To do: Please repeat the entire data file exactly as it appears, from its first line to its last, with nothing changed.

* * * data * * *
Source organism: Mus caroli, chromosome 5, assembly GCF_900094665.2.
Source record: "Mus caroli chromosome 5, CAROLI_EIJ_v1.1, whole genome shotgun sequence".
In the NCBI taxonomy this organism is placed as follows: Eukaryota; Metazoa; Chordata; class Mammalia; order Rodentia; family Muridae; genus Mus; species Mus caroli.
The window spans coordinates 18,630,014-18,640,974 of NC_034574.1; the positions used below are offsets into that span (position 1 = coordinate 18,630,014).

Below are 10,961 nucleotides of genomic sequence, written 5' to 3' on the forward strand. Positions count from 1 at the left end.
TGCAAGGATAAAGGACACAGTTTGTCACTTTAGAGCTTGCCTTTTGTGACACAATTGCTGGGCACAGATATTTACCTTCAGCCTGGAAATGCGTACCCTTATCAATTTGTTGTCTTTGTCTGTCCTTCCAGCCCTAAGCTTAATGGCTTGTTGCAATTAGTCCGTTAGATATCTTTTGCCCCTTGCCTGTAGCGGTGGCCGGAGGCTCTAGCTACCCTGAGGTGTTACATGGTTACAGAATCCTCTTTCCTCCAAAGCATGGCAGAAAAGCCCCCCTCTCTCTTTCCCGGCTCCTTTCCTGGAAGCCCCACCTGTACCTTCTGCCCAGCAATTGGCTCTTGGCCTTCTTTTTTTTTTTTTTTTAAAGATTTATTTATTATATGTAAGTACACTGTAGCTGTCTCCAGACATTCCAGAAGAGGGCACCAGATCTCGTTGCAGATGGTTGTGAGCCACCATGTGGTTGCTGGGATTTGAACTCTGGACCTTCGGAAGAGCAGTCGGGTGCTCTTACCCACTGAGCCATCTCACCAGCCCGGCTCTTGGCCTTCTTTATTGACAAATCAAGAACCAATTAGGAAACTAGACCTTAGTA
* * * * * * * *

Source organism: Mus caroli, chromosome 5, assembly GCF_900094665.2.
Source record: "Mus caroli chromosome 5, CAROLI_EIJ_v1.1, whole genome shotgun sequence".
In the NCBI taxonomy this organism is placed as follows: Eukaryota; Metazoa; Chordata; class Mammalia; order Rodentia; family Muridae; genus Mus; species Mus caroli.
The window spans coordinates 18,630,014-18,640,974 of NC_034574.1; the positions used below are offsets into that span (position 1 = coordinate 18,630,014).

Below are 10,961 nucleotides of genomic sequence, written 5' to 3' on the forward strand. Positions count from 1 at the left end.
TGCAAGGATAAAGGACACAGTTTGTCACTTTAGAGCTTGCCTTTTGTGACACAATTGCTGGGCACAGATATTTACCTTCAGCCTGGAAATGCGTACCCTTATCAATTTGTTGTCTTTGTCTGTCCTTCCAGCCCTAAGCTTAATGGCTTGTTGCAATTAGTCCGTTAGATATCTTTTGCCCCTTGCCTGTAGCGGTGGCCGGAGGCTCTAGCTACCCTGAGGTGTTACATGGTTACAGAATCCTCTTTCCTCCAAAGCATGGCAGAAAAGCCCCCCTCTCTCTTTCCCGGCTCCTTTCCTGGAAGCCCCACCTGTACCTTCTGCCCAGCAATTGGCTCTTGGCCTTCTTTTTTTTTTTTTTTTAAAGATTTATTTATTATATGTAAGTACACTGTAGCTGTCTCCAGACATTCCAGAAGAGGGCACCAGATCTCGTTGCAGATGGTTGTGAGCCACCATGTGGTTGCTGGGATTTGAACTCTGGACCTTCGGAAGAGCAGTCGGGTGCTCTTACCCACTGAGCCATCTCACCAGCCCGGCTCTTGGCCTTCTTTATTGACAAATCAAGAACCAATTAGGAAACTAGACCTTAGTA